Author: Eleanor Herman
Genre: Young Adult, High Fantasy
Source: Harlequin Teen via NetGalley
Release Date: 1 September, 2015
Imagine a time when the gods turn a blind eye to the agony of men, when the last of the hellions roam the plains and evil stirs beyond the edges of the map. A time when cities burn, and in their ashes, empires rise.Review by Nara
Alexander, Macedonia’s sixteen-year-old heir, is on the brink of discovering his fated role in conquering the known world but finds himself drawn to newcomer Katerina, who must navigate the dark secrets of court life while hiding her own mission: kill the Queen. But Kat’s first love, Jacob, will go to unthinkable lengths to win her, even if it means competing for her heart with Hephaestion, a murderer sheltered by the prince. And far across the sea, Zofia, a Persian princess and Alexander’s unmet fiancée, wants to alter her destiny by seeking the famed and deadly Spirit Eaters.
Weaving fantasy with the salacious and fascinating details of real history, New York Times bestselling author Eleanor Herman reimagines the greatest emperor the world has ever known: Alexander the Great, in the first book of the Blood of Gods and Royals series.
If I start off with the worst thing about the book: there were way too many point of view characters. There were at least five or six different POVs, and honestly, in such a short first novel in a series, it was too many. You weren't able to fully immerse yourself in one POV before being whisked off to another, especially when some of them hardly had any page time at all. For example, Zofia, the Persian princess who's trying to find the Spirit Eaters- she only had a few chapters which don't really integrate well with the flow of the rest of the book.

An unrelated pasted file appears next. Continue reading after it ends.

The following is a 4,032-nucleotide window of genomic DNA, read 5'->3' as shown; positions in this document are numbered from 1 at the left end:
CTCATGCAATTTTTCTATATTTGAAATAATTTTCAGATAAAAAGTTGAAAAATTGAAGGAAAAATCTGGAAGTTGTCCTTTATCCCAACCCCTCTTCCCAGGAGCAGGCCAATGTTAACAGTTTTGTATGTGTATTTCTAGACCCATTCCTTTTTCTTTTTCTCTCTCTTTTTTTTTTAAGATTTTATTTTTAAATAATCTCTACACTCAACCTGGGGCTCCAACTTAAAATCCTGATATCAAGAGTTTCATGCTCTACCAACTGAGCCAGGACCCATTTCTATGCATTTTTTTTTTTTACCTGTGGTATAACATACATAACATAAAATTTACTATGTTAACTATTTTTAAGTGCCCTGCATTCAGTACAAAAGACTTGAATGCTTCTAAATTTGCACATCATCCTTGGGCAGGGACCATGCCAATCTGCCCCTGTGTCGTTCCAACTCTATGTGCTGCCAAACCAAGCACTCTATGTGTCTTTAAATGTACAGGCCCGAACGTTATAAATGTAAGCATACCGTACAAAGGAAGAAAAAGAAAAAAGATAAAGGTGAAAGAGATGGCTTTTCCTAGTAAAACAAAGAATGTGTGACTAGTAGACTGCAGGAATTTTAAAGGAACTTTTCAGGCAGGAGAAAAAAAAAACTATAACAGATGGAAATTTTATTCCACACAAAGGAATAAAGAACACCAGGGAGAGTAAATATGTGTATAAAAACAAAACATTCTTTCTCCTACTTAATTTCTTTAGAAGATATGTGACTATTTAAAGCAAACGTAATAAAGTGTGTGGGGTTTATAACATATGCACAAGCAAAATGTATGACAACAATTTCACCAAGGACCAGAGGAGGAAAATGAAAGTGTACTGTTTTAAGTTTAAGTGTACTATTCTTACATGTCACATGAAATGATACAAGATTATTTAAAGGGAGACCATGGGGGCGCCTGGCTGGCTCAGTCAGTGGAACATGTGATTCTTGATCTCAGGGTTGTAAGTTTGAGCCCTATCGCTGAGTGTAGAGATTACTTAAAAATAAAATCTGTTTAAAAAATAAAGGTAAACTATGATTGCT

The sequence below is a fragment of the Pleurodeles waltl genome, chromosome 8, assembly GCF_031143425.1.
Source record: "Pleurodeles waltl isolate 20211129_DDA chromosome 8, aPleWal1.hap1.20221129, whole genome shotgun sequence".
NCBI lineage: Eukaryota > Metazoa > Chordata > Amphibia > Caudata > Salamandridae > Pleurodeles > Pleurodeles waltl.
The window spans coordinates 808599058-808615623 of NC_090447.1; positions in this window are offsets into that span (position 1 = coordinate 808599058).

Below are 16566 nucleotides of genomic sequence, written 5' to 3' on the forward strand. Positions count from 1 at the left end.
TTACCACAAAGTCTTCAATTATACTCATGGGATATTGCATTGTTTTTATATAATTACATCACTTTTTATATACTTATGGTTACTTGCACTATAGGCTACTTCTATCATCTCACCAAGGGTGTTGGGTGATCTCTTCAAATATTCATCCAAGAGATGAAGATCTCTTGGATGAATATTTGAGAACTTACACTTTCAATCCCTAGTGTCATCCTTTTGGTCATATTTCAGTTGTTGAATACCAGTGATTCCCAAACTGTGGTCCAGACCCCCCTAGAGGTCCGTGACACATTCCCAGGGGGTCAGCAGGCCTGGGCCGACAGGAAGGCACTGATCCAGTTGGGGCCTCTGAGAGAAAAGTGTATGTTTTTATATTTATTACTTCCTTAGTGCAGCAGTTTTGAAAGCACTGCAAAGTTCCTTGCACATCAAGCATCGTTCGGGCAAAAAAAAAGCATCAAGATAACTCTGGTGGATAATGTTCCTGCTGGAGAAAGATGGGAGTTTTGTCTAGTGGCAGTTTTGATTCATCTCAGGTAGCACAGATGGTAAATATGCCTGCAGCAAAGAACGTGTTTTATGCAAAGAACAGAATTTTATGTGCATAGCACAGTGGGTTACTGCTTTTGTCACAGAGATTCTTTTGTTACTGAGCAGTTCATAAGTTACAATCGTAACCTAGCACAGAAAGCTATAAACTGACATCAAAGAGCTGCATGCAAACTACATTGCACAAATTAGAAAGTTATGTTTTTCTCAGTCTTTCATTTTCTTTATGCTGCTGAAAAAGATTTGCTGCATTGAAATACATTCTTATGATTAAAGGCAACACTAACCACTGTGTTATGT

That being said, the main points of view: Alexander and Katerina, were very intriguing. I pretty much know nothing about Alexander the Great other than his name, and therefore can't comment on the historical accuracy, but judging from the author's note, the background seemed very thoroughly researched. This was quite well blended with the fantasy aspect of the novel, with a relatively well defined magic system. Katerina definitely had the most compelling plotline for me, with the mystery of what happened to her mother being a driving force for her story.
I feel like overall, Legacy of Kings was a little bit too ambitious in going for an epic historical fantasy. While it was still a decent read, it would have been better if Herman had focused on one or two characters, and perhaps added more POVs in later books.
World Building: 3/5